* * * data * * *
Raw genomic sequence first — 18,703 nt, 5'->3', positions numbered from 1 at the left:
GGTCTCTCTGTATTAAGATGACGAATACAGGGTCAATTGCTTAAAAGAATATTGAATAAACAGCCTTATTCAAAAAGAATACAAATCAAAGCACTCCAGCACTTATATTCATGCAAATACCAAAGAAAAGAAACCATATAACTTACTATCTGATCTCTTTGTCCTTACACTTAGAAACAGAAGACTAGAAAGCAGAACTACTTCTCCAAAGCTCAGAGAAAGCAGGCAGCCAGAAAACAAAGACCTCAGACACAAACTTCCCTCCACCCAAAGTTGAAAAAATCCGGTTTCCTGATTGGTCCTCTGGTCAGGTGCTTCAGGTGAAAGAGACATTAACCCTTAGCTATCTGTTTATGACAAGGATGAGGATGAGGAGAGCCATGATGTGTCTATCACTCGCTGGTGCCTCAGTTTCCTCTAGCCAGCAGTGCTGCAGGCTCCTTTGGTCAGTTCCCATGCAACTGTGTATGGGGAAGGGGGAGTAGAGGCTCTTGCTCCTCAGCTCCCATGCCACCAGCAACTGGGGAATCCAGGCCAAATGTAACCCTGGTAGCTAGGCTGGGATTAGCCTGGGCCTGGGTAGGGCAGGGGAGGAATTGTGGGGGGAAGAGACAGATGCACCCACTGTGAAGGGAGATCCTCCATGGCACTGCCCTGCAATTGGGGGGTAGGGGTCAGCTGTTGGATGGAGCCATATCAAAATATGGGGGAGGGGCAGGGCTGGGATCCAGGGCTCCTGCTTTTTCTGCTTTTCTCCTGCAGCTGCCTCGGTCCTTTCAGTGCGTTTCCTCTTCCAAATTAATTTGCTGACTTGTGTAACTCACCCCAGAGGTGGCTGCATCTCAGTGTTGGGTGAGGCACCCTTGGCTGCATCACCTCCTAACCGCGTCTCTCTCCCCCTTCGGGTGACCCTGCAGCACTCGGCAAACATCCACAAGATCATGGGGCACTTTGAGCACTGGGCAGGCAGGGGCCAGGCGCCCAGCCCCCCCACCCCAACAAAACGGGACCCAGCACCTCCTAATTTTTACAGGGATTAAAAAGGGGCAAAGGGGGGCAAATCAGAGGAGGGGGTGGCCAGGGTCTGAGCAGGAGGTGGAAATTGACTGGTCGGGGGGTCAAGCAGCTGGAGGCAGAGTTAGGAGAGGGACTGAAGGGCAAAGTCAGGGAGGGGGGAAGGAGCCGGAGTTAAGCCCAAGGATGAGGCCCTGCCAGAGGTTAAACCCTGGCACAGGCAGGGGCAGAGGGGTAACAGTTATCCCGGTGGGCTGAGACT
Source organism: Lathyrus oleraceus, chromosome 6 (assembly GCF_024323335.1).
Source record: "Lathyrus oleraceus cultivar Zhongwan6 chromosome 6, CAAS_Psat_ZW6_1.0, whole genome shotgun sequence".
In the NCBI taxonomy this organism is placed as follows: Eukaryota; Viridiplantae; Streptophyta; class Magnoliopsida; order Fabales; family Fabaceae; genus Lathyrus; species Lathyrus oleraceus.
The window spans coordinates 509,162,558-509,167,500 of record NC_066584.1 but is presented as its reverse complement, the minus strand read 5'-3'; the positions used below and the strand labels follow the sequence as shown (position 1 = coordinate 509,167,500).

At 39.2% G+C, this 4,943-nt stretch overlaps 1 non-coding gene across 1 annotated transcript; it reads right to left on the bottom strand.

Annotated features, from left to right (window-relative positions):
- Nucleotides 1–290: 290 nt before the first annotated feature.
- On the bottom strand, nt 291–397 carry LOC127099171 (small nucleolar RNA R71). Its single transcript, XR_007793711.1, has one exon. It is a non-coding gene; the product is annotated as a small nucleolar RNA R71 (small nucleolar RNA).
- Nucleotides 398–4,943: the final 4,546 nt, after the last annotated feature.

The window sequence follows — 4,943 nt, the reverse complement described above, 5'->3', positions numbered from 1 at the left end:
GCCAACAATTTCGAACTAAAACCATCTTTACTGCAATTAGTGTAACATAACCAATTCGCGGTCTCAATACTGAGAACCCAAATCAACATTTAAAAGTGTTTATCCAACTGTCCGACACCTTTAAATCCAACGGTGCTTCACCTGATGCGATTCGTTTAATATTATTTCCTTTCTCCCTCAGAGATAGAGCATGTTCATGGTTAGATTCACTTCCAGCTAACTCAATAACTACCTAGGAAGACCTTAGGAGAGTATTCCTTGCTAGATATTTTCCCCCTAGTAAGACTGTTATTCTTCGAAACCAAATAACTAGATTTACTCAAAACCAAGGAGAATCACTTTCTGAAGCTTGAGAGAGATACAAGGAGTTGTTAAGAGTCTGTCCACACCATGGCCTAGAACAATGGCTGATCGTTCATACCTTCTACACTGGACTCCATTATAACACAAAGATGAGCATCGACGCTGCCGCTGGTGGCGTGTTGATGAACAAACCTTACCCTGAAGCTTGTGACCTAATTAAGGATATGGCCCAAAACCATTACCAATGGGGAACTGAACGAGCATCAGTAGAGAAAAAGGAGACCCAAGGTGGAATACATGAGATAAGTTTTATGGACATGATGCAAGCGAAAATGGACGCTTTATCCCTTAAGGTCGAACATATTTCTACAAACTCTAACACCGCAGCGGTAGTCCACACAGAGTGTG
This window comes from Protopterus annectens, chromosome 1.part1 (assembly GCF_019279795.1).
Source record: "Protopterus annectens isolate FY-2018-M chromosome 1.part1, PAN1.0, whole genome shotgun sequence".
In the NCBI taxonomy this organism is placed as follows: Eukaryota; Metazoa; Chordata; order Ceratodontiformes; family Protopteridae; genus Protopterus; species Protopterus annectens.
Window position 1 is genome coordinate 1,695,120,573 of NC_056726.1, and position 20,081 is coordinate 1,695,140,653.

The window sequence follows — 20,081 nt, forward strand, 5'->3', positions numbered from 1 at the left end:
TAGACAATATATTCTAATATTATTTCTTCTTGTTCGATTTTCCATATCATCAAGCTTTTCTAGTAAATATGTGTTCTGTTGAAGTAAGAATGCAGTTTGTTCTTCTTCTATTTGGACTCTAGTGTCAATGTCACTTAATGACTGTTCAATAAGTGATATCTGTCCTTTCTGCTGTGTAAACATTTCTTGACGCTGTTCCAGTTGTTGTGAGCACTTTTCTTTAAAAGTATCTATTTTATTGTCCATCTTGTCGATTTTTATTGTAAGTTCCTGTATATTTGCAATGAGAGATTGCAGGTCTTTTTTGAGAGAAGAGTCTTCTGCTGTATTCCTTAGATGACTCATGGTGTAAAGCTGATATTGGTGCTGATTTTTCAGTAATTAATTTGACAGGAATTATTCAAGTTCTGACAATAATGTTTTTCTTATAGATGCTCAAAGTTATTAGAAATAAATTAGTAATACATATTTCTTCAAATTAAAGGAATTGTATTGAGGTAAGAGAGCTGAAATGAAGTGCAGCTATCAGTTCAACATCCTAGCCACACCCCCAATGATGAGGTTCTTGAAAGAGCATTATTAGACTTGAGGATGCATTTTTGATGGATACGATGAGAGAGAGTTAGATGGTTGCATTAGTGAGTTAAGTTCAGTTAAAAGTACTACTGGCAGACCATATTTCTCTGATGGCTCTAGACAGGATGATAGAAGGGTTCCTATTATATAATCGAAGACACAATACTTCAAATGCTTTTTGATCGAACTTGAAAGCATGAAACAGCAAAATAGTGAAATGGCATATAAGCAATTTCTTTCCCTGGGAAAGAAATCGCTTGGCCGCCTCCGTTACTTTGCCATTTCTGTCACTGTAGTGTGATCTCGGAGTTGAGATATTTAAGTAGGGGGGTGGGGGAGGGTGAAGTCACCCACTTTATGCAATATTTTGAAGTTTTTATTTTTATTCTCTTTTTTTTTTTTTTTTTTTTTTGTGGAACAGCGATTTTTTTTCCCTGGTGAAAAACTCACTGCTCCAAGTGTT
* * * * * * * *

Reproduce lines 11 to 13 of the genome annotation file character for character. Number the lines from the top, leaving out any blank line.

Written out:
- Nucleotides 398–4,943: the final 4,546 nt, after the last annotated feature.

The window sequence follows — 4,943 nt, the reverse complement described above, 5'->3', positions numbered from 1 at the left end:
GCCAACAATTTCGAACTAAAACCATCTTTACTGCAATTAGTGTAACATAACCAATTCGCGGTCTCAATACTGAGAACCCAAATCAACATTTAAAAGTGTTTATCCAACTGTCCGACACCTTTAAATCCAACGGTGCTTCACCTGATGCGATTCGTTTAATATTATTTCCTTTCTCCCTCAGAGATAGAGCATGTTCATGGTTAGATTCACTTCCAGCTAACTCAATAACTACCTAGGAAGACCTTAGGAGAGTATTCCTTGCTAGATATTTTCCCCCTAGTAAGACTGTTATTCTTCGAAACCAAATAACTAGATTTACTCAAAACCAAGGAGAATCACTTTCTGAAGCTTGAGAGAGATACAAGGAGTTGTTAAGAGTCTGTCCACACCATGGCCTAGAACAATGGCTGATCGTTCATACCTTCTACACTGGACTCCATTATAACACAAAGATGAGCATCGACGCTGCCGCTGGTGGCGTGTTGATGAACAAACCTTACCCTGAAGCTTGTGACCTAATTAAGGATATGGCCCAAAACCATTACCAATGGGGAACTGAACGAGCATCAGTAGAGAAAAAGGAGACCCAAGGTGGAATACATGAGATAAGTTTTATGGACATGATGCAAGCGAAAATGGACGCTTTATCCCTTAAGGTCGAACATATTTCTACAAACTCTAACACCGCAGCGGTAGTCCACACAGAGTGTG